Human rights vs Human responsibility

There’s been an interesting post on Slashdot (a regular visit for me) recently regarding the use of Blogs as spam.

When somebody commented that they like to see a Google feature that filters out blogs a discussion ensued which included some comments about how asking people not to blog was against human rights (free speech) and also the First Amendment of the US Bill of Rights.

Image by Catching Light CC:By

The US Bill of Rights aside (like much of the web I am not American and have never read it so I can’t really comment) as a human and a (very occasional) blogger I thought I’d comment on the idea that blogging is a human right (that of free speech).

Much seems to be made and held of certain (to use the US term) “inalienable human rights” we aapprently have. These I am lead to believe include things like the right to life, freedom from tyranny, freedom of speech, freedom of expression and freedom of religion (or not accordingly).

The problem I see with this idea of human rights is that the idea is worthless on it’s own. I can bang on to my heart’s content about my freedom to life but if someone runs me over my “right” is worthless. Okay so governments can protect against such a thing but only in theory. They could ensconce in law the right to life and punish my killer but that would not actually ensure I get my right to life.

Now if we talk about Human Responsibility in place of human rights then it starts to make more sense.

  • Instead of a right to life we have the responsibility to protect and care for it.
  • Instead of a right to freedom we have the responsibility to allow it.
  • Instead of a right to freedom of speech we have the responsibility to listen and engage in dialogue.
  • Instead of a right to freedom of religion we have the responsibility to respect other’s faith (or deliberate absence thereof) but live out our own.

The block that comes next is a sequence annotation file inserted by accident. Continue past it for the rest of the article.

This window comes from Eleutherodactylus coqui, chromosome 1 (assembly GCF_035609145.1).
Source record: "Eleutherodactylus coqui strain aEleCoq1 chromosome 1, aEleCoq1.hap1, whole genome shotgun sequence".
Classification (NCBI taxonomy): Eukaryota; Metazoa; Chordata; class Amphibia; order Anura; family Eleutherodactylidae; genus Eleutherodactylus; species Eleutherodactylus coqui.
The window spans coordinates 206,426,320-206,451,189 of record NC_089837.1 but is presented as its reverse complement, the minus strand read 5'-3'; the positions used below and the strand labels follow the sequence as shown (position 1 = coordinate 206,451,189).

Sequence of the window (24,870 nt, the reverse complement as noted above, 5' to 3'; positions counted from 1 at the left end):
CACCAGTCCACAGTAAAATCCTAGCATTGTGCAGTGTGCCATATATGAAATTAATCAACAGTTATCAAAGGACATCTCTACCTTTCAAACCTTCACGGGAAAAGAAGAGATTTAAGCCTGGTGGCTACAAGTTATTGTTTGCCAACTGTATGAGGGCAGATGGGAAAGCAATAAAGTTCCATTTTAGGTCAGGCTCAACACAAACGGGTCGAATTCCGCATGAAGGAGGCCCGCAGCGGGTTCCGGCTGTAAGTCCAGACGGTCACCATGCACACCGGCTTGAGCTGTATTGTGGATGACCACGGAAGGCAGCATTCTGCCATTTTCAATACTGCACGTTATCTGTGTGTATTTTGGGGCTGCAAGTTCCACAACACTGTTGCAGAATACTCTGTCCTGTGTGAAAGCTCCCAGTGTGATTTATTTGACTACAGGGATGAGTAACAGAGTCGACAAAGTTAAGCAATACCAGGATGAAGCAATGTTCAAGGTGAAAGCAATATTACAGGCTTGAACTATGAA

• Instead of a right to blog we have a responsibility to blog respectfully.
  • Instead of a right to have blogs excluded from our searches, we have a responsibility to exclude them (thus implying the search engines have a responsibility to give us this functionality, much as Google does with it’s safe-searching facility now).

And human responsibility can be legislated for just as much (if not better than) human rights. Murder is the deliberate choice to avoid the responsibility to protect and care for life.

I am a Christian and throughout my life I have heard that the Bible promotes human rights. This is generally because of passages that speak of social care for the ostracised. But by my reading those passages refer to a responsibility on the part of those that have to aid those that have not. There is no mention of a widow or orphan’s right to be looked after. There is mention of the responsibility of the rest of us to do so. There is no mention of a mugged man’s right to a Samaritan’s aid, there is mention of the responsibility of us all to help those in need.

Update March 11 2012: There’s been some fuss in parts of the UK press today because the UK Government have declared Christians have no right to wear a cross openly at work. To this I would say that we Christians need to stop thinking of our rights altogether. In this instance instead of a right to wear a cross at work we have a responsibility to show our faith by our fruit and not our choice of jewelry.

One final big difference between human rights and human responsibility. It is possible to infringe on other people’s human rights without realising or meaning it. It is almost impossible to ignore your human responsibility by accident – you have to mean to do so.